The state could be asked to pay millions of dollars to help replace an important computer system that thousands of University of Nebraska students and faculty use daily.
University officials say it could cost around $30 million to replace the Student Information System, a complex package of software programs used to manage almost every aspect of student affairs. Students use it for everything: registering for classes, arranging housing, admissions procedures, student loans and more.
“It’s the lifeblood of a college environment,” said Walter Weir, the university’s top technology official.
Earlier this year, Pennsylvania-based SunGard notified university officials it would stop maintaining the system after 2011 because the cost of maintaining it was exceeding revenues.
That leaves the university with no choice but to replace it, said Weir.
Bought by the university 15 years ago, it was crafted with programming language popular at the time but little-used now. Weir said many of the company staffers who maintained the system which he said is maybe the university’s largest and most expensive are nearing retirement age.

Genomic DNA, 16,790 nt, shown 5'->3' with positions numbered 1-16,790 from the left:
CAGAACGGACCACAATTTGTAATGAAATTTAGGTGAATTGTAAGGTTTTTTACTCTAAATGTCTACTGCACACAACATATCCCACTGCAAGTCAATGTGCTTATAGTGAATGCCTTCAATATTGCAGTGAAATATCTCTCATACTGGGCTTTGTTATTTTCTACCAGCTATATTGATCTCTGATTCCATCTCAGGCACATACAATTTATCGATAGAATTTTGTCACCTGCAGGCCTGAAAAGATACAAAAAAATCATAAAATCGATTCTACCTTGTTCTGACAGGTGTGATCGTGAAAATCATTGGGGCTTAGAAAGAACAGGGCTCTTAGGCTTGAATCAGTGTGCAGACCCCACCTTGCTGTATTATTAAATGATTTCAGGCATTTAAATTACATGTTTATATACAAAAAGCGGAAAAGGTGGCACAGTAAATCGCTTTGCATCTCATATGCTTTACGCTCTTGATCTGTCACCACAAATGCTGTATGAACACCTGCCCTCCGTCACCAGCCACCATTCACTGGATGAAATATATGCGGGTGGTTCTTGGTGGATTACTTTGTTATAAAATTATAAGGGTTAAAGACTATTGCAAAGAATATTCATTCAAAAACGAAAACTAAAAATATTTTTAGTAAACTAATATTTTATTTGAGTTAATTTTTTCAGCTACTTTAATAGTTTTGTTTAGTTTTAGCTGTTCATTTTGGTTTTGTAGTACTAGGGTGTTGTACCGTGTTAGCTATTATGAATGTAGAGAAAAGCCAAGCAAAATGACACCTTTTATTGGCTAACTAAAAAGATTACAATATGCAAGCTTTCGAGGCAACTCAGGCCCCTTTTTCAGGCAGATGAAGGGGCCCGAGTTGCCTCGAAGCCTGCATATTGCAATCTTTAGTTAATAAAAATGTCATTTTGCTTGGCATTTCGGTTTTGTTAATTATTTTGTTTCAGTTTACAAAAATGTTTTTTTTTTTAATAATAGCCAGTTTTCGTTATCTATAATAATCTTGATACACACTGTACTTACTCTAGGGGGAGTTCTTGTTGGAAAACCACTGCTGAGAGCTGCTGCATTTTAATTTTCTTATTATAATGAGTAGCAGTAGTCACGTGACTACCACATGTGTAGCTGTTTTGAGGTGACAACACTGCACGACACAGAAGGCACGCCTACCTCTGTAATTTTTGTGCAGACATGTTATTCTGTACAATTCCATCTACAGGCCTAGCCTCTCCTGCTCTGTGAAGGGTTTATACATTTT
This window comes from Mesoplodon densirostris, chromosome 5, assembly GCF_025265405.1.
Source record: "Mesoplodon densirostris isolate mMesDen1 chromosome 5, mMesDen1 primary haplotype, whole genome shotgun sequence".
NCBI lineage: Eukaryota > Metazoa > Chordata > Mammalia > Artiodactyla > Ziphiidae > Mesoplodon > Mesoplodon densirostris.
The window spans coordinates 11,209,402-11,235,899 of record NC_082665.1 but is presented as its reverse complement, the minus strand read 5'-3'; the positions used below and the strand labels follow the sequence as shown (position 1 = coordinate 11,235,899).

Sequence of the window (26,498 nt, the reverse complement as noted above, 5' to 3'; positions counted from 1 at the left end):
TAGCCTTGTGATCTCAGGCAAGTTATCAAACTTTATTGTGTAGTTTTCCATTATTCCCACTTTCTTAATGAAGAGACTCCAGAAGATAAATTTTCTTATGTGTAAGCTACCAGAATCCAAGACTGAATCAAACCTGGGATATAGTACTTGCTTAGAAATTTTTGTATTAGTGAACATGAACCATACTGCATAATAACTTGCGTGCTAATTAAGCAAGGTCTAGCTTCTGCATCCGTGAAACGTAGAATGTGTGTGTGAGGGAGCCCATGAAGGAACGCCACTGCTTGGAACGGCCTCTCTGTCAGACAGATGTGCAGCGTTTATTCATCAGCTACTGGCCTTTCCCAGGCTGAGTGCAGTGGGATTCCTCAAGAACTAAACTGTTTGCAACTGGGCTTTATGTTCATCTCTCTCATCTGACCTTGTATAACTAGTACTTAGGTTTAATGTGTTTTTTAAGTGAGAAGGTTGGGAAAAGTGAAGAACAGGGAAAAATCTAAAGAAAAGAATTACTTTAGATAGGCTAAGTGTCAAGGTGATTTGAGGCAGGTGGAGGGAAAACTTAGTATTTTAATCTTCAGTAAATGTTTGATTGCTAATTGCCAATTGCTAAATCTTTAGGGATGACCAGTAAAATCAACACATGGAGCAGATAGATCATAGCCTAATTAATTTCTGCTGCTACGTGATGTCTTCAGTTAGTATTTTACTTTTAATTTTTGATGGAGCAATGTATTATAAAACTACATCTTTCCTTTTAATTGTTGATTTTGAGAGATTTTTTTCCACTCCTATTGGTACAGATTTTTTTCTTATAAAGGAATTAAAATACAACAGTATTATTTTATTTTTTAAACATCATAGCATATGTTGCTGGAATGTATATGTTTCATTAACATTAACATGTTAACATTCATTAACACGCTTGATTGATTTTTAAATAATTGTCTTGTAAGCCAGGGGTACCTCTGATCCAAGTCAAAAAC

Representatives of SunGard could not immediately be reached to comment. Weir said roughly 50 to 100 colleges and universities may be in the same situation as NU.
University officials have been considering replacing the system for some time. The notice from SunGard has forced their hands.
Money to replace the system wasn’t included in the university’s state-funded budget this year, meaning the state Legislature could be asked to help.
On Friday, the university’s Board of Regents will consider whether to formally request $16 million from the state to partially fund the replacement.
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